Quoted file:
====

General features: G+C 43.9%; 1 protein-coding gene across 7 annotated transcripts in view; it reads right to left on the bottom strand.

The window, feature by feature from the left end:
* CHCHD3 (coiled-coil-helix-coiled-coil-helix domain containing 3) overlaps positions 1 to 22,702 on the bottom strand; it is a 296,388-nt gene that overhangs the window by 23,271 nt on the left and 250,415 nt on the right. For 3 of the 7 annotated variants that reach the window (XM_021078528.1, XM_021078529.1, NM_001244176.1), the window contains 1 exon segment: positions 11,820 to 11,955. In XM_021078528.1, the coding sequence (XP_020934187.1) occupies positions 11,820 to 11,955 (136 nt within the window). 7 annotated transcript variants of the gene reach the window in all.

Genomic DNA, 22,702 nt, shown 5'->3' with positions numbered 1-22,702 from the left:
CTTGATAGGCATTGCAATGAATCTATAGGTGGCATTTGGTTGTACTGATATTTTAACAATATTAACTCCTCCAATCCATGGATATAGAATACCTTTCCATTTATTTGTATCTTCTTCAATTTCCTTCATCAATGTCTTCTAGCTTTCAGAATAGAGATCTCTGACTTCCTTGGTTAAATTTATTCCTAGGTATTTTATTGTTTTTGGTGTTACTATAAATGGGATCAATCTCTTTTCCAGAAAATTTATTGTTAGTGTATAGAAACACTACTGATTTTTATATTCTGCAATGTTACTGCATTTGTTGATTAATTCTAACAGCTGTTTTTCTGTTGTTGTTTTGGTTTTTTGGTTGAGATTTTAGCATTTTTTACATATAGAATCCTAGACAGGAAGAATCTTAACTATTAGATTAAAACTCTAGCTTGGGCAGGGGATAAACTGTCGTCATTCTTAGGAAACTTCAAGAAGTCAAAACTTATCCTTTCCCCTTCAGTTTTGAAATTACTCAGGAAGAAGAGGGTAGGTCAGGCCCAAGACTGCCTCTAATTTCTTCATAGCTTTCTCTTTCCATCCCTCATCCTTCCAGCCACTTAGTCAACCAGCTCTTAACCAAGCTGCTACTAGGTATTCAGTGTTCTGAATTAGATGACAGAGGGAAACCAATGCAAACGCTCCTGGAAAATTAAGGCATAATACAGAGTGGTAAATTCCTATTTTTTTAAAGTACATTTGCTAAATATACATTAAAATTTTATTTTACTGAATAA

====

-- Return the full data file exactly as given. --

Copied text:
General features: G+C 43.9%; 1 protein-coding gene across 7 annotated transcripts in view; it reads right to left on the bottom strand.

The window, feature by feature from the left end:
* CHCHD3 (coiled-coil-helix-coiled-coil-helix domain containing 3) overlaps positions 1 to 22,702 on the bottom strand; it is a 296,388-nt gene that overhangs the window by 23,271 nt on the left and 250,415 nt on the right. For 3 of the 7 annotated variants that reach the window (XM_021078528.1, XM_021078529.1, NM_001244176.1), the window contains 1 exon segment: positions 11,820 to 11,955. In XM_021078528.1, the coding sequence (XP_020934187.1) occupies positions 11,820 to 11,955 (136 nt within the window). 7 annotated transcript variants of the gene reach the window in all.

Genomic DNA, 22,702 nt, shown 5'->3' with positions numbered 1-22,702 from the left:
CTTGATAGGCATTGCAATGAATCTATAGGTGGCATTTGGTTGTACTGATATTTTAACAATATTAACTCCTCCAATCCATGGATATAGAATACCTTTCCATTTATTTGTATCTTCTTCAATTTCCTTCATCAATGTCTTCTAGCTTTCAGAATAGAGATCTCTGACTTCCTTGGTTAAATTTATTCCTAGGTATTTTATTGTTTTTGGTGTTACTATAAATGGGATCAATCTCTTTTCCAGAAAATTTATTGTTAGTGTATAGAAACACTACTGATTTTTATATTCTGCAATGTTACTGCATTTGTTGATTAATTCTAACAGCTGTTTTTCTGTTGTTGTTTTGGTTTTTTGGTTGAGATTTTAGCATTTTTTACATATAGAATCCTAGACAGGAAGAATCTTAACTATTAGATTAAAACTCTAGCTTGGGCAGGGGATAAACTGTCGTCATTCTTAGGAAACTTCAAGAAGTCAAAACTTATCCTTTCCCCTTCAGTTTTGAAATTACTCAGGAAGAAGAGGGTAGGTCAGGCCCAAGACTGCCTCTAATTTCTTCATAGCTTTCTCTTTCCATCCCTCATCCTTCCAGCCACTTAGTCAACCAGCTCTTAACCAAGCTGCTACTAGGTATTCAGTGTTCTGAATTAGATGACAGAGGGAAACCAATGCAAACGCTCCTGGAAAATTAAGGCATAATACAGAGTGGTAAATTCCTATTTTTTTAAAGTACATTTGCTAAATATACATTAAAATTTTATTTTACTGAATAA